Reviews for Amazing Faces
Booklist Reviews 2010 April #2
Illustrated with large, handsome watercolor portraits, the 16 poems in this anthology celebrate the rich diversity of American kids--what makes each one special and the connections between them. Most poems are original to this collection, except for the final, "My People," by Langston Hughes, which is paired with a close-up view of a huge crowd of parents and kids of many backgrounds that also appears on the cover. A sad kid is not accepted by the in-crowd in Jude Mandell's "I'm the One." In contrast, Pat Mora's poem features a Latino boy who finds bliss in solitude ("I like to count the stars"). Jane Medina's "Me x 2" includes Spanish translation of the lines and shows the riches of bilingualism: "I do twice as much." And Jane Yolen's "Karate Kid" is a fun read-aloud ("Chop / Kick / Peace / Power") and features a dynamic portrait of a girl in action. A great collection for sharing at home and in the classroom. Copyright 2010 Booklist Reviews.
Horn Book Guide Reviews 2010 Fall
A collection of brief poems describe the many faces of multicultural America: an African American boy dreaming, a bilingual Latina girl, a lonely Caucasian boy, an Asian boy living in Chinatown, a Native American elder spinning stories. Poets include Rebecca Kai Dotlich, Janet S. Wong, Langston Hughes, Pat Mora, and Jane Yolen. This celebration of diversity is illustrated with beautifully detailed realistic paintings. Copyright 2010 Horn Book Guide Reviews.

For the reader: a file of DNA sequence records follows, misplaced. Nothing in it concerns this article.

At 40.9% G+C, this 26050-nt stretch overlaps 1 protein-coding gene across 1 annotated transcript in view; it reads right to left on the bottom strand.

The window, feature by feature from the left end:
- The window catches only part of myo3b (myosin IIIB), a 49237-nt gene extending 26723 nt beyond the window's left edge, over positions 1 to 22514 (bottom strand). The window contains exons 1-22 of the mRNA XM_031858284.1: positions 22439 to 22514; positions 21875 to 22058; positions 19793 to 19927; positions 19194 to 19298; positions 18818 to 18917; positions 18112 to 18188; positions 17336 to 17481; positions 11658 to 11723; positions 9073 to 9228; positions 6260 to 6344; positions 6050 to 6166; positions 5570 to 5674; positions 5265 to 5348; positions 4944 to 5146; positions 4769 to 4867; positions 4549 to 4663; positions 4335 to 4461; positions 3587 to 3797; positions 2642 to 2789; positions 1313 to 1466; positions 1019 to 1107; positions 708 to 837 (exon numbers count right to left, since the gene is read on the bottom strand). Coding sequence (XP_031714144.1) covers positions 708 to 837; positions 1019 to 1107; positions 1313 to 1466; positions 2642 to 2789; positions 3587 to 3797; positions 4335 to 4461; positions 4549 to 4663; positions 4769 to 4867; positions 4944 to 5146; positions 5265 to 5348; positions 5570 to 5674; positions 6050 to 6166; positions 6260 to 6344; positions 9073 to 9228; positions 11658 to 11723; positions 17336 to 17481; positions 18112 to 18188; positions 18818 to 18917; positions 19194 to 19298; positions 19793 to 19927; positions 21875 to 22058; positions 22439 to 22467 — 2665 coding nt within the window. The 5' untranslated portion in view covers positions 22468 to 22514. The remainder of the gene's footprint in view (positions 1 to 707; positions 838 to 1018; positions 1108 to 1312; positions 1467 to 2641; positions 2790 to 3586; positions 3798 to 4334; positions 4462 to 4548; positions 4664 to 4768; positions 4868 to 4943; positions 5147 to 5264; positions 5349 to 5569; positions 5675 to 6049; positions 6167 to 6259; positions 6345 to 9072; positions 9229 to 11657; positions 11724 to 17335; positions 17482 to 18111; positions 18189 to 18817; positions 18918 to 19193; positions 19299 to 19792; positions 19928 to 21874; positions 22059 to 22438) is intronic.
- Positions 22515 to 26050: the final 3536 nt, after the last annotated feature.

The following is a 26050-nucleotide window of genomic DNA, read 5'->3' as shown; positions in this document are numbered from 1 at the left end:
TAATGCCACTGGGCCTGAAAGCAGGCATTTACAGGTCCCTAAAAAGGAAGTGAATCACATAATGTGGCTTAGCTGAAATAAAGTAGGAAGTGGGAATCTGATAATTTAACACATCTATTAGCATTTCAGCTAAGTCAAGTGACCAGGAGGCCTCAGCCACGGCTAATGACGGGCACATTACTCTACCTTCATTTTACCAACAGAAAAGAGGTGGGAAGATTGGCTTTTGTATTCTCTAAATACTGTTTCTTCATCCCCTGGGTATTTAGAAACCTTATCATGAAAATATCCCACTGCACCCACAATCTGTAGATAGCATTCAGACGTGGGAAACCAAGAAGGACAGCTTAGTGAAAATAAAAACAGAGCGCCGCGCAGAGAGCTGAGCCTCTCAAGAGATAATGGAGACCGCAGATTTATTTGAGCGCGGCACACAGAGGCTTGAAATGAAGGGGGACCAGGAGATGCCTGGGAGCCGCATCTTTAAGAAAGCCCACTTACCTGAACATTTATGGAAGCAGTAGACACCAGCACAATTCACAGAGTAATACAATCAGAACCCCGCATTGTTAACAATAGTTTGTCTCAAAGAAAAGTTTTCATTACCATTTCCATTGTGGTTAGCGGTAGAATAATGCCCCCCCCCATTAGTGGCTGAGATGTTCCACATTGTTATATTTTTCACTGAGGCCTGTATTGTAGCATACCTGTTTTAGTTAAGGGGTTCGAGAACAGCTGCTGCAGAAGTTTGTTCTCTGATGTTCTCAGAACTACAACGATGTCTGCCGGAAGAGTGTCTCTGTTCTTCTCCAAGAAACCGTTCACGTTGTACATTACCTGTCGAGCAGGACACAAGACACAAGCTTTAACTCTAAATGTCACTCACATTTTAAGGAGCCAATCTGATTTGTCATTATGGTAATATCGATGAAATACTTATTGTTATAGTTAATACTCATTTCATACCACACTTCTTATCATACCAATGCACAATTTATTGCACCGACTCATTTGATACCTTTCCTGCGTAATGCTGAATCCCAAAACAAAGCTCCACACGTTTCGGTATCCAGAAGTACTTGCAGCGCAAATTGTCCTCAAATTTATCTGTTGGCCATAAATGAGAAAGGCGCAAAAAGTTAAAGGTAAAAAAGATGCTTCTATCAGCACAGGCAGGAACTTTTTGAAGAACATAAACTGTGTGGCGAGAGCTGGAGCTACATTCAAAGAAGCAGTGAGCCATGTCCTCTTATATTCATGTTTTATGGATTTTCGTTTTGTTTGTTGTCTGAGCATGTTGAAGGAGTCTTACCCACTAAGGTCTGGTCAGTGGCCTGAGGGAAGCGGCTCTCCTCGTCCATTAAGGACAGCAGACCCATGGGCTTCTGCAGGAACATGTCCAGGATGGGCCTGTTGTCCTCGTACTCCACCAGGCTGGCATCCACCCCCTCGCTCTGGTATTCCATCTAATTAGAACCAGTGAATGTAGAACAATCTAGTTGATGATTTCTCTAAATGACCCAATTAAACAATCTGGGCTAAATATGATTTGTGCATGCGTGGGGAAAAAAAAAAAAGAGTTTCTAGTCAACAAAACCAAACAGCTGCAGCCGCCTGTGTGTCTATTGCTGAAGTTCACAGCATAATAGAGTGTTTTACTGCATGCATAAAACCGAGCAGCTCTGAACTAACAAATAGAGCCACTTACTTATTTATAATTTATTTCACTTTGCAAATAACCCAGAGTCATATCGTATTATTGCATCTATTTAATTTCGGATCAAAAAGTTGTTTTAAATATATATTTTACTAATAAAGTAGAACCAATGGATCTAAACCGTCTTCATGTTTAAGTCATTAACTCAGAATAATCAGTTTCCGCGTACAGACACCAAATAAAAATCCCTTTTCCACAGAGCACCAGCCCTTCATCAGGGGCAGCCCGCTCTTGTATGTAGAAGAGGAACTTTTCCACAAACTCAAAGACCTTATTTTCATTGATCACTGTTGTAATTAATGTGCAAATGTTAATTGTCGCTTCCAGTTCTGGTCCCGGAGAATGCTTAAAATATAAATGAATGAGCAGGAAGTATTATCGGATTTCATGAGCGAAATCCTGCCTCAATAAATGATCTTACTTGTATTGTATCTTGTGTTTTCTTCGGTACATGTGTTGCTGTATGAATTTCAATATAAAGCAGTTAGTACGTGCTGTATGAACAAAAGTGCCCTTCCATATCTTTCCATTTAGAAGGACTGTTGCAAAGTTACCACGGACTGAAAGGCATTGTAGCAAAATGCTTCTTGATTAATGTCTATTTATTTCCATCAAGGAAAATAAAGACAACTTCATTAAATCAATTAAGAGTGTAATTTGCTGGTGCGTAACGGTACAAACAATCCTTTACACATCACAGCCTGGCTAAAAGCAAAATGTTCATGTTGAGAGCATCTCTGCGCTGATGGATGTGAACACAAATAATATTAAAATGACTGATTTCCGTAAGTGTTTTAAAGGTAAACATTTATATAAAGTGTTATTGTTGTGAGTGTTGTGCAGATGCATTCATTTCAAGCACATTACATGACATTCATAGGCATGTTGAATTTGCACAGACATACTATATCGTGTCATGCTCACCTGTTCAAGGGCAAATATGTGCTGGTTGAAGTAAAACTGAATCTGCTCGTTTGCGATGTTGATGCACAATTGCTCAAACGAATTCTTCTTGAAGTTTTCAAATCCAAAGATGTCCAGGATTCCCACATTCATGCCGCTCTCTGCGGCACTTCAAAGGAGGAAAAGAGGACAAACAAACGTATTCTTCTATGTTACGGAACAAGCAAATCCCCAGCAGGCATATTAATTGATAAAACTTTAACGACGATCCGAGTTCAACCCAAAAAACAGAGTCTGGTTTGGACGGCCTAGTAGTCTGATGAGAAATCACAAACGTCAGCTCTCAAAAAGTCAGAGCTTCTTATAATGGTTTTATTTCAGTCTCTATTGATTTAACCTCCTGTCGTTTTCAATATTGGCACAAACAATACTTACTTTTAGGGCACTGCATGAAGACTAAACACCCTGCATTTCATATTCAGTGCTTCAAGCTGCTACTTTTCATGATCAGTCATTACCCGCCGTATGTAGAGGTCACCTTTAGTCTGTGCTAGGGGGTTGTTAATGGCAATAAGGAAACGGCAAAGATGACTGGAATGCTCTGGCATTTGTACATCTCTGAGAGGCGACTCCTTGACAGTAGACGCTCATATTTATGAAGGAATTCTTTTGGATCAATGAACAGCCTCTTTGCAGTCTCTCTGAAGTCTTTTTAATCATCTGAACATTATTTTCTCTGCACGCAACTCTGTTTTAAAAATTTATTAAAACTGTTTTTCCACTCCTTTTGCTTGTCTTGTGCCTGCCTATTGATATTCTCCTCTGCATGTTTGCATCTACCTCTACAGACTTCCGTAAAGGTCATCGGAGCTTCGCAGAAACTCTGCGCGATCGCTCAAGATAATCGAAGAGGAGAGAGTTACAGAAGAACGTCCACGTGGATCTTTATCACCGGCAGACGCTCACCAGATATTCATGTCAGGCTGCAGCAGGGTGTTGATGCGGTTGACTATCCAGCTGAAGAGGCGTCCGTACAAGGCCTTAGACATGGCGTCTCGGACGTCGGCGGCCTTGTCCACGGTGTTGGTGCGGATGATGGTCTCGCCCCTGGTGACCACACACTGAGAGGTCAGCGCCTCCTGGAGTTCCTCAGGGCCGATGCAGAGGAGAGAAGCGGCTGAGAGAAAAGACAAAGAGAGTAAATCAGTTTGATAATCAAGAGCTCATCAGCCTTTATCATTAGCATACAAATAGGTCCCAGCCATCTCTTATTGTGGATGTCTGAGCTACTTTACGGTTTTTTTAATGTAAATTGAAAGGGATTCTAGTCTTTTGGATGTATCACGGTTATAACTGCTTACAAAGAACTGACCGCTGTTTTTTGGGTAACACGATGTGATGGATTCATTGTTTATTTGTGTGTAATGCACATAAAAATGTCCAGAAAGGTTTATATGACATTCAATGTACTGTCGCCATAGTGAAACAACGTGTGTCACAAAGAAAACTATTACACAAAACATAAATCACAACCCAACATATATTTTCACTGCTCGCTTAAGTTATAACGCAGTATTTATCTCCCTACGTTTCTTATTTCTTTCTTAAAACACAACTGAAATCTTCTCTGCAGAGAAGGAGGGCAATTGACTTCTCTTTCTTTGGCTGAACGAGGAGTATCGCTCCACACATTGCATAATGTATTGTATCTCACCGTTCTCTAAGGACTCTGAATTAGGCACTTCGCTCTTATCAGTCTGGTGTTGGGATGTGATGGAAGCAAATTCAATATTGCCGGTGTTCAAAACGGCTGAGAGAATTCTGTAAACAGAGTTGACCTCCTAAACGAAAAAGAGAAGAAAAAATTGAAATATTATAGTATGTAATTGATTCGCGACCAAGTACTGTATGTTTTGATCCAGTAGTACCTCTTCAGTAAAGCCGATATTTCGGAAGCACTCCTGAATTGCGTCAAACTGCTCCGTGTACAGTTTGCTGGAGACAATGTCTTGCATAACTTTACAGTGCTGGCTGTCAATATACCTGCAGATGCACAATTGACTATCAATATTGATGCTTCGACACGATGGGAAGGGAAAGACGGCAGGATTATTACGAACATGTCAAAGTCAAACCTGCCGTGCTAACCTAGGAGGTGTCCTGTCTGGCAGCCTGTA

Kirkus Reviews 2010 April #2
Faces and the emotions they reveal are the focus for this appealing but uneven poetry collection. Some selections, like the poem by Rebecca Kai Dotlich that looks ahead to a baby's possible life experiences or Prince Redcloud's brief but moving description of a young soldier's return home, are decidedly adult in tone. Others, like Nikki Grimes's endearing portrait of a caring teacher or the wistful musings of a young boy ignored by his classmates from Jude Mandell, will be accessible to much younger readers and listeners. Still others feel a bit forced, as if they are trying too hard to fit the designated theme, or, worse, seem out of place entirely. Luckily, Soentpiet's light-filled portraits and charming crowd scenes bring the characters and settings to life. Realistic, if somewhat idealized, the watercolor illustrations also provide a strong sense of continuity even as they showcase individuals from a variety of cultures. Undeniably attractive and potentially useful in a classroom setting but ultimately less than the sum of its parts, this collection may struggle to find an appreciative audience. (Poetry. 7-10) Copyright Kirkus 2010 Kirkus/BPI Communications.All rights reserved.
Library Media Connection Reviews 2010 October